In addition to our national resource center, we distribute a quarterly newsletter, conduct national and regional patient conferences, maintain dozens of patient support groups (often in association with sleep centers), host an informative Web site (, participate in clinical trials, and advise members regarding disability laws and other civil matters. Because narcolepsy is a neurological sleep disorder, we cooperate extensively with other organizations concerned with sleep deprivation and disorders including the National Center on Sleep Disorders Research, the American Academy of Sleep Medicine, the National Sleep Foundation, and the National Organization for Rare Disorders.

Sleep Center Support
Most important, we share a common concern with sleep centers of improving the disrupted lives of persons with narcolepsy. The referral of people with suspected narcolepsy and educational materials for competent and caring sleep professionals are the first and best way we serve members. Similarly, sleep centers’ assistance in maintaining support groups and informing patients of our services is the most effective way to help patients avoid isolation and assure ongoing comprehensive support for treatment. Some individual sleep centers develop and host their own support groups for their patients. More often, however, a sleep center will encourage and assist several of their patients to start a support network and will assist by providing a meeting space, educational materials, and mailings. For example, in Cincinnati, Columbus, and St Louis—each a major city with several excellent sleep centers—our patient support groups function independently from any one center, but cooperate with and ask assistance from all. Narcolepsy Network has excellent publications describing the start-up and activities of support groups.

Characteristic Symptoms
A closer look at the nature of narcolepsy’s characteristic symptoms helps to explain the need for extensive patient support. The four classic symptoms are excessive daytime sleepiness, cataplexy, hypnagogic hallucinations, and sleep paralysis. These are often accompanied by secondary or auxiliary symptoms, such as disrupted nighttime sleep, automatic behavior, interruptions to memory and concentration, intense fatigue, and clinical depression.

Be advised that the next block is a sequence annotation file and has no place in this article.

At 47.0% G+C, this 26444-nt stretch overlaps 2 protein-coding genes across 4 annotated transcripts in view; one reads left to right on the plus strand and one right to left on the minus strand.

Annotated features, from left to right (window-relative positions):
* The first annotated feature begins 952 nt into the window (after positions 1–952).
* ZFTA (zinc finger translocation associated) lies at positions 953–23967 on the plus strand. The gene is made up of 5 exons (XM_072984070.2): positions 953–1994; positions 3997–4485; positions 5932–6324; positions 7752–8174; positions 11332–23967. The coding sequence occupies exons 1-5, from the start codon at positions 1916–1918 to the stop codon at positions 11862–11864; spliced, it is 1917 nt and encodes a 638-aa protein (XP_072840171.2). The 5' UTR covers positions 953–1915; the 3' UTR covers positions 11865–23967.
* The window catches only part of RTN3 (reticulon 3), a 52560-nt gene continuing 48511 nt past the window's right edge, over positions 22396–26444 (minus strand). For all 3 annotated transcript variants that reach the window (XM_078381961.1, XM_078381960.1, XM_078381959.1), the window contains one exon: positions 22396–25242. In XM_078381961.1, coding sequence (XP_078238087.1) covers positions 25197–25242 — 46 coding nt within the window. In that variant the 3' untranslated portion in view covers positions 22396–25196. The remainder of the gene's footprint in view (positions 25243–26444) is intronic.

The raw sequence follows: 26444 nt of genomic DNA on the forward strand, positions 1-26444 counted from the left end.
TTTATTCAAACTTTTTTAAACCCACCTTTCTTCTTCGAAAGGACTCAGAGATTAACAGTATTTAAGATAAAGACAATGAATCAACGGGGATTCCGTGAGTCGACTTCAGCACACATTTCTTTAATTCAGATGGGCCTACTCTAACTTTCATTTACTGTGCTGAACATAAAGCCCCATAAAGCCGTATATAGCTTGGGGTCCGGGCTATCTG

Excessive daytime sleepiness (EDS) is commonly experienced as a recurring and overwhelming need to sleep or nap in both appropriate and inappropriate circumstances, and usually without feeling rested or refreshed afterwards. The experience of such sleep has been described in various ways. Personally, I feel it is unlike any other normal sensation of sleepiness; I describe it as a dizzying experience of being unwillingly swept away, like when standing in the surf and being lifted off your feet and washed away by a crashing wave. EDS also takes the form of sudden and unexpected sleep attacks. Using another personal example, imagine talking with your family at dinner and suddenly falling asleep in mid-sentence during which the first words are understandable, but the last come out as if from a dream; or reviewing your written notes, and finding the start of a line clearly legible, only to end in a toddler’s scribble.

If EDS is the first and universal symptom of narcolepsy, cataplexy is, according to many, the most unusual, dangerous, and threatening to self-esteem. It is estimated to affect only about two thirds of persons with narcolepsy. But when present, it is regarded by many sleep physicians as diagnostic of narcolepsy. Cataplexy is a sudden loss or paralysis of muscle tone, and may be partial or total. When partial, it may appear as a sagging jaw, twitching face, slumping head, thick and unintelligible speech, limp arms, and buckling knees—all depending on which muscles are affected. And when one is in total cataplexy, it can cause an abrupt collapse to the ground with no control over the direction of fall. One’s head can strike whatever object may be in the way. This can result in bruises, sprains, lacerations, and concussion. (I have experienced all—on concrete, in water, off docks, and climbing stairs.) Severe injuries and even death may result from such a sudden collapse. An attack of cataplexy may last from less than a minute up to a half-hour before normal muscle tone is regained. When such attacks occur in public, well-intentioned paramedics, police, or lifeguards quickly respond. Fortunately, most attacks are brief; and even when the attack is total, a person can often stand up after a few moments. (What a profound moment when a person tries to explain narcolepsy and cataplexy to concerned and confused onlookers!)